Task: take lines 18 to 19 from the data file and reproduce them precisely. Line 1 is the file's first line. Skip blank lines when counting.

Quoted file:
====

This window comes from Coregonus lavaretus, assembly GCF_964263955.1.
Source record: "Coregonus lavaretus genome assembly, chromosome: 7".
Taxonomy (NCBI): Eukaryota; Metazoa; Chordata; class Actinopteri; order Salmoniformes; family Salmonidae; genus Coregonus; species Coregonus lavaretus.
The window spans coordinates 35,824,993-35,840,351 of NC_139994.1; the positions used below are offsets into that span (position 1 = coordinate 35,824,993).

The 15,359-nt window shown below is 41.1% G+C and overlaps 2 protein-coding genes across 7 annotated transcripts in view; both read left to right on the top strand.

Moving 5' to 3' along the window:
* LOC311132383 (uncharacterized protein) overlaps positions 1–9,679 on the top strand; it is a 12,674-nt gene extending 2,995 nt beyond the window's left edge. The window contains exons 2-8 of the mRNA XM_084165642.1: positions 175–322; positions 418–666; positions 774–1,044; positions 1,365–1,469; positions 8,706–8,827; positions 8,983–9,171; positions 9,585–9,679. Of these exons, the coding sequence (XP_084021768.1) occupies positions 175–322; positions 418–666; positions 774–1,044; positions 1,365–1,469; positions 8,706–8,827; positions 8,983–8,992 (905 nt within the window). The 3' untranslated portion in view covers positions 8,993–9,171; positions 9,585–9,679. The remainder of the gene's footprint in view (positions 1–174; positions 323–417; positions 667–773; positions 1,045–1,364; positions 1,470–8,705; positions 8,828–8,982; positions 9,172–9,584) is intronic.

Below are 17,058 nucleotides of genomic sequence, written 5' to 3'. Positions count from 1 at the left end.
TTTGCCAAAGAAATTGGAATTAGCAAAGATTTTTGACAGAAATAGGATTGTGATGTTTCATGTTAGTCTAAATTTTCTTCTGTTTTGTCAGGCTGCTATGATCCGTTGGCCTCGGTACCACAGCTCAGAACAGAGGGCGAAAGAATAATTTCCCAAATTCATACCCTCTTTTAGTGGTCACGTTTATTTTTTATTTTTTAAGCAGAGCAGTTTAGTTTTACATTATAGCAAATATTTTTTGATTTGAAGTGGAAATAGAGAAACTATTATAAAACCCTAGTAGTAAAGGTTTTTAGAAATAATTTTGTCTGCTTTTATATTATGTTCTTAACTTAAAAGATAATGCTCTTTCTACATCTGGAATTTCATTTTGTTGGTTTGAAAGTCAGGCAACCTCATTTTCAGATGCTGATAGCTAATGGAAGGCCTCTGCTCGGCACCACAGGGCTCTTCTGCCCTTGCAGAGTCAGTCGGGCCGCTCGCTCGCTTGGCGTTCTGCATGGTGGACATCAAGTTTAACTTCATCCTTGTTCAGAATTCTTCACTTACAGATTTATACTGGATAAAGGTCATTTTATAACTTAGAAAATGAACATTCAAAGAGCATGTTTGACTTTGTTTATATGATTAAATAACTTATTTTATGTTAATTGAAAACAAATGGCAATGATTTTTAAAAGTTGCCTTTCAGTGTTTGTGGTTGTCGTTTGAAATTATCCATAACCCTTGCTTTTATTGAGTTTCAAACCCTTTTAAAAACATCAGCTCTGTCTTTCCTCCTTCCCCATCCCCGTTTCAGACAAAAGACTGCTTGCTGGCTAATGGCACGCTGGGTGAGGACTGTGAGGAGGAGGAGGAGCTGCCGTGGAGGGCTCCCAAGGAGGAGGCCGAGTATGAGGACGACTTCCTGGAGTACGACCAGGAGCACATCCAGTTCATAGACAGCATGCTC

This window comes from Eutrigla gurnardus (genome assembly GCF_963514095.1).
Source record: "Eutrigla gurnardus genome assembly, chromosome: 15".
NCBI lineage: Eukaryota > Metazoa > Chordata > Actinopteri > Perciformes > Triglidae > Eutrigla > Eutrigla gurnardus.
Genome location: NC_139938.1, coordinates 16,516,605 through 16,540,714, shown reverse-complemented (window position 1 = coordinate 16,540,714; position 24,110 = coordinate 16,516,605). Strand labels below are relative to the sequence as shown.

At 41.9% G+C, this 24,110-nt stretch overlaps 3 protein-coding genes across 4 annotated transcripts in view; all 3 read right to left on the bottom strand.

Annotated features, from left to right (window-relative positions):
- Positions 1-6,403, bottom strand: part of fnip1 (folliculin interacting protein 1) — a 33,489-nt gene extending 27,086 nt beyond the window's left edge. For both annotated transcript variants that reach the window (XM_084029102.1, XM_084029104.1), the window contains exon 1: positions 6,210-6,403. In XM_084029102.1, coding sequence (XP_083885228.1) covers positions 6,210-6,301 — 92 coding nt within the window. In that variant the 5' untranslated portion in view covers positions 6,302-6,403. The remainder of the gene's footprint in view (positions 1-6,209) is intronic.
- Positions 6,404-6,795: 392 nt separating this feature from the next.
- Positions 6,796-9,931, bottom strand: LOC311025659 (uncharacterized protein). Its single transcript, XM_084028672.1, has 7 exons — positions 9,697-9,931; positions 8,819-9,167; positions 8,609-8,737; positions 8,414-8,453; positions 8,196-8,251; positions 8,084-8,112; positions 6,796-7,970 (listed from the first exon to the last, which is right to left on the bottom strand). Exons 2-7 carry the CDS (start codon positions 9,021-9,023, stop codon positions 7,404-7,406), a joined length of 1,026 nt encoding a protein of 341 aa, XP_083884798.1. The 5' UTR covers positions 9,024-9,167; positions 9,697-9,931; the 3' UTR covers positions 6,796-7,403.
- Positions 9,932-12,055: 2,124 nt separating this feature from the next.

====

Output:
- Positions 6,796-9,931, bottom strand: LOC311025659 (uncharacterized protein). Its single transcript, XM_084028672.1, has 7 exons — positions 9,697-9,931; positions 8,819-9,167; positions 8,609-8,737; positions 8,414-8,453; positions 8,196-8,251; positions 8,084-8,112; positions 6,796-7,970 (listed from the first exon to the last, which is right to left on the bottom strand). Exons 2-7 carry the CDS (start codon positions 9,021-9,023, stop codon positions 7,404-7,406), a joined length of 1,026 nt encoding a protein of 341 aa, XP_083884798.1. The 5' UTR covers positions 9,024-9,167; positions 9,697-9,931; the 3' UTR covers positions 6,796-7,403.
- Positions 9,932-12,055: 2,124 nt separating this feature from the next.